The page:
The image is supposed to be one of hipster gays and straights emerging from their urban enclaves and invading rural Tennessee with their enlightened values to rescue a politician in distress (Speaker Emeritus of the Tennessee House Jimmy Naifeh) from the Republicans. First, let's point out the obvious, Speaker Naifeh doesn't need rescuing. He's a good bet in any fight. Second, frankj, your fantasy of East and West Nashville hipsters--straight and "gay"--running from their kitchens serving up clever meals and Kos-style politics around Tennessee makes me wonder whether you're a producer for Bravo. I couldn't have thought of anything that "gay" myself. Besides, Cooper-Young in Memphis is much closer to Tipton County than East Nashville and Sylvan Park are. Don't you know anything about Tennessee?

And that really leads to the point. Behind this fantasy is the rhetoric of the "real" Tennessee. frankj never uses the word "real," but that's the principle at work. East Nashville and Sylvan Park can't possibly be the real Tennessee, right? As it turns out, 20 district Council Members in Davidson County voted for the non-discrimination ordinance. That makes the map a little more complicated. There must be a crisis of where the "real" Nashville lies. Perhaps frankj would describe it as "creeping East Nashvillism." That's just a guess on my part.

But what is the "real" Tennessee? Is it only rural Tennessee? Is it only red Tennessee? Does it matter that there are GLBT people and people who are liberal in every part of the state in various numbers? Does it matter that many of who are now in the blue parts of the state came from the red and rural parts of the state and throughout the South? Let's take it further. Is rural Houston County not real because the majority of its residents voted for Obama? Those pesky East Nashvillians must have distracted McCain voters with delights they imported from Batter'd and Fried.

Perhaps the conspiracy goes deeper. I wonder whether frankj thinks Governor Bredesen is secretly out to sweep away the real Tennessee. He brought in Volkswagen to establish a European beach head that will cool Tennessee into a light blue. I bet the whole idea was cooked up at the Gerst Haus. Brilliant!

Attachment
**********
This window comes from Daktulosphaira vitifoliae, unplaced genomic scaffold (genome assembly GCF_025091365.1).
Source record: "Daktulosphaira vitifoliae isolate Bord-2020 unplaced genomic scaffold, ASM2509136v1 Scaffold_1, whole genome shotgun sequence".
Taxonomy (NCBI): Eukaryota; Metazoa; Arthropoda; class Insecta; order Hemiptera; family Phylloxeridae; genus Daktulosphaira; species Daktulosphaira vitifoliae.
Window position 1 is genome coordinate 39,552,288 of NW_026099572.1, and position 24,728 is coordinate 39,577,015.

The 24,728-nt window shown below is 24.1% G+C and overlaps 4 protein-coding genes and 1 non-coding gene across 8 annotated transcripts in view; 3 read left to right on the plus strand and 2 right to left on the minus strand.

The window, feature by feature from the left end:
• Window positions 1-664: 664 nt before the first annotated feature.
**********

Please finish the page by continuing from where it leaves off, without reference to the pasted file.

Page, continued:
-Chris Sanders

Wednesday, October 14, 2009

Knox County Election Commission a Pioneer in Open Government

The Knox County Election Commission does a great job of making candidate information public. They use a Facebook page to make citizens quickly aware of all kinds of candidate information that you'd normally have to hope reporters would find. Of course, you can always go down to a county election commission, ask for the information, and try to fish out the change for the copies. But in Knox County, you know who's running for office within minutes of a candidate designating a treasurer. You also get easy access to financial disclosures. I hope the other county election commissions around the state will find similar ways of making this information easy to find.

Friday, October 9, 2009

TEP Foundation Updates

guest post by Nancy VanReece, TEP Foundation board member

The sister agency to TEP, The TEP Foundation, is rolling out fantastic opportunites to connect with their inititives.

Mission: The Tennessee Equality Project Foundation strives to eliminate prejudice and discrimination of lesbian, gay, bisexual and transgender persons by promoting and advocating equality through education, collaboration and victim advocacy .

The Projects of TEP Foundation are:
Anti-Violence/Hate Crimes
Safe Schools/Bullying
Outreach and General Education on LGBT issues
LGBT Health Issues
For more information about any of these projects please send us an Email

You can also now find us on FACEBOOK and on TWITTER

Events coming up in October that we invite you to attend



Tuesday, October 6, 2009

Coleman withdraws substitute NDO clearing the way for implementation of Barry bill

Tonight Metro Councilman Sam Coleman withdrew his substitute non-discrimination ordinance, BL2009-526, which was to be on third and final reading. It was filed as a substitute for BL2009-502 proposed by Council Member Megan Barry and twelve other sponsors.

In its original form, 526 barred discrimination against Metro government employees based on non-merit factors. It's hard to gauge intent, but the effect of the original bill was to leave out sexual orientation and gender identity. The bill was later amended to include sexual orientation and a variety of other factors, but it left out gender identity until Councilman Erik Cole successfully amended it.